Do hope you are having this nice weather. Today another sunny warm one. We had 500 men out digging a new trench last night, from 7.00 p.m. till 1.00 a.m. It was a lovely night, and they left us alone. 29th Div. does not come here. We are 32, 36, and 49 [Divisions]. Sir George Richardson has sent the shamrock to all the Battalions. The roads are drying up splendidly and the trenches also, I’m thankful to say. Padre back again and in grand form.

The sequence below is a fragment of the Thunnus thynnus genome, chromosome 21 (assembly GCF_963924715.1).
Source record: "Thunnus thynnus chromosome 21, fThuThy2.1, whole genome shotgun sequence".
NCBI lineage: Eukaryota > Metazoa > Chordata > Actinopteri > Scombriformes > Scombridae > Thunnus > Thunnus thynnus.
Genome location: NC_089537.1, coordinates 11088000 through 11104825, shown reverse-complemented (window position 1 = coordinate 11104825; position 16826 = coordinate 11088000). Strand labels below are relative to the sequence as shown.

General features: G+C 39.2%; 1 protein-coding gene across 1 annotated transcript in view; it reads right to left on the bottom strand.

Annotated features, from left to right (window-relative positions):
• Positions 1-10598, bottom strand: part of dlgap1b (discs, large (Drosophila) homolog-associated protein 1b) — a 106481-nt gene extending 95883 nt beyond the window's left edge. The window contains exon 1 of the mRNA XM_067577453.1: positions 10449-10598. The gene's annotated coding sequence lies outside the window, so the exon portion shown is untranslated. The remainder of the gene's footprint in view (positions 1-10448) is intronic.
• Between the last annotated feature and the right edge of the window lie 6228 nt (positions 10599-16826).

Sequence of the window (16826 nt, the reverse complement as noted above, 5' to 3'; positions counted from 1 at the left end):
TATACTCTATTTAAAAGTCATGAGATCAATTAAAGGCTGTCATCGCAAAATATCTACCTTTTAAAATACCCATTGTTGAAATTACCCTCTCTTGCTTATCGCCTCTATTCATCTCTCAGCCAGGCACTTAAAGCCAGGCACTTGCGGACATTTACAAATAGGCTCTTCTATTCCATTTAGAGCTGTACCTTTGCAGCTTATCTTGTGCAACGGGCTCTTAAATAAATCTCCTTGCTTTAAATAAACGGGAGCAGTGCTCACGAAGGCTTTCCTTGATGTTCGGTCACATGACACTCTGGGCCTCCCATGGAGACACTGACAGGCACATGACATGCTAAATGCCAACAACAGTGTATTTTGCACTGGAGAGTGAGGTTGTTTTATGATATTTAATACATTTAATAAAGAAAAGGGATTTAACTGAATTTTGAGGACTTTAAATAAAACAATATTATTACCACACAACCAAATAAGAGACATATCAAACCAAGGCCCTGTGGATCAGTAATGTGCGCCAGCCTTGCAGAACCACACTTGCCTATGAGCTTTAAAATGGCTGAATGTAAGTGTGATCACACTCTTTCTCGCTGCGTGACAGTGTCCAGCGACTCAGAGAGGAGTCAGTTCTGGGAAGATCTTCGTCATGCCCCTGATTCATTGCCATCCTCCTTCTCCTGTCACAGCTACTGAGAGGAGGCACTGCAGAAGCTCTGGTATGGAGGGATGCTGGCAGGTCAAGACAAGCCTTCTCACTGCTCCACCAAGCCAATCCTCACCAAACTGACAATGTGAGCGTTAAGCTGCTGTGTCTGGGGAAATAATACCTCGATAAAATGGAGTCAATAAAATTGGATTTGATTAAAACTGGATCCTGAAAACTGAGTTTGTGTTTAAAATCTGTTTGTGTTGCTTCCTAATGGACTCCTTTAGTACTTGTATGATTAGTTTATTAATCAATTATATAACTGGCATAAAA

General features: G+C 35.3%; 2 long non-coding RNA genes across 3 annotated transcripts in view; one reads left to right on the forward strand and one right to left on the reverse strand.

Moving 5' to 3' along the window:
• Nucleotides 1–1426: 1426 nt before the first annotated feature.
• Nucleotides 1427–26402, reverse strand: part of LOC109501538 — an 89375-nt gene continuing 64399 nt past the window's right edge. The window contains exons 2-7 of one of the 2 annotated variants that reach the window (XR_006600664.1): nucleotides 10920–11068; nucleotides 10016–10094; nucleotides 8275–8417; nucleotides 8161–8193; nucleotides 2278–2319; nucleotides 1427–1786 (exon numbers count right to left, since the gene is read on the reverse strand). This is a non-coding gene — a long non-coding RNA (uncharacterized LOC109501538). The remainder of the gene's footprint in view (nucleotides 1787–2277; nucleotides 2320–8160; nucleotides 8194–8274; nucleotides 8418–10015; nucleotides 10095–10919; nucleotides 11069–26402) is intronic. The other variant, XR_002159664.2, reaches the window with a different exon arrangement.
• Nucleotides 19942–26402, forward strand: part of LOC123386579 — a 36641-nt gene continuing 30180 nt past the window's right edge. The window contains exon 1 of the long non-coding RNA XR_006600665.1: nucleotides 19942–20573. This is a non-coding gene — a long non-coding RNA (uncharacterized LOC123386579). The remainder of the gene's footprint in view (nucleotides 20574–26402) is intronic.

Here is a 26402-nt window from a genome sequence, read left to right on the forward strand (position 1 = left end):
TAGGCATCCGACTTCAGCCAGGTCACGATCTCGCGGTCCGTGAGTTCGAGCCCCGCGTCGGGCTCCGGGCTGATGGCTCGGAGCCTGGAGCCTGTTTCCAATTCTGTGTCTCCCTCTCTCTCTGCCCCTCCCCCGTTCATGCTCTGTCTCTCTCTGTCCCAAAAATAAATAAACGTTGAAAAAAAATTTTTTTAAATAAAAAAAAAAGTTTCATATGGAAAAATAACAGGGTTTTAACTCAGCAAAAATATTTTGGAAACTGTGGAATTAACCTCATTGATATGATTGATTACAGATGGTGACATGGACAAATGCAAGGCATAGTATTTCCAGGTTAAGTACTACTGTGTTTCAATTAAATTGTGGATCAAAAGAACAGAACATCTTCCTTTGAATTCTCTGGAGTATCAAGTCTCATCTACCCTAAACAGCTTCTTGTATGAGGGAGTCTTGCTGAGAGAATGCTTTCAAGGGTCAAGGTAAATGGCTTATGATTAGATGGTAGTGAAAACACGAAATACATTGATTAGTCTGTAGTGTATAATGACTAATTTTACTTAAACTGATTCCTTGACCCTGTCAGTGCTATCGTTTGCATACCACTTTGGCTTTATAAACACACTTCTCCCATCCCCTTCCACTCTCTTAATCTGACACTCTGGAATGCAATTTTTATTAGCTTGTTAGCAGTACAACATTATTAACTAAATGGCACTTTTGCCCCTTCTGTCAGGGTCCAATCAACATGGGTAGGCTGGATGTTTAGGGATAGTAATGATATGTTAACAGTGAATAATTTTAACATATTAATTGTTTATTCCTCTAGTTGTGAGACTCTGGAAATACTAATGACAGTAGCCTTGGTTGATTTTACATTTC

A concert on St. Patrick’s Day. We all had a late breakfast after our night out; men as well. They love a lie in bed, which they seldom get. Never can see why they should be routed up at dawn, when there’s nothing to be done and they are resting. We’ve just had an interesting lecture on gas and tear shells. The latter in addition to blinding you for ½ an hour, makes you vomit freely! The gas kills five miles, and you can smell it 12 miles behind. Am sending Pratt into the line for the first three days, with young Shill to do Adjt, to train him as understudy to Cather. Shall visit them daily, but sleep at E_____ [Englebelmer]. Another working party tonight of 50 men, under Brew. The Huns have been more active the past week. They gave the 10th Inniskillings a rare bombardment from all sorts of guns, for 1½ hours, and the Battalion behaved extremely well, and were complimented in a special order of the day, by Nugent. The R.A. Brig. Gen. commanding the heavies of X Corps is here. I went to see him today—one Vincent, about two years senior to me, R.G.A. [Royal Garrison Artillery] I didn’t know him. Curly Birch is the Army Artillery adviser, and a Maj. Gen. Tomorrow we play ‘Young Cits’, [14th Royal Irish Rifles] and a concert in the evening. It’s very pleasant hearing all the nice things but they are far too flattering. We had a gas lecture today from a man who had been to Verdun, very interesting. He says casualties he believed about equal both sides, and of course colossal. Redmond’s shamrock not yet materialised.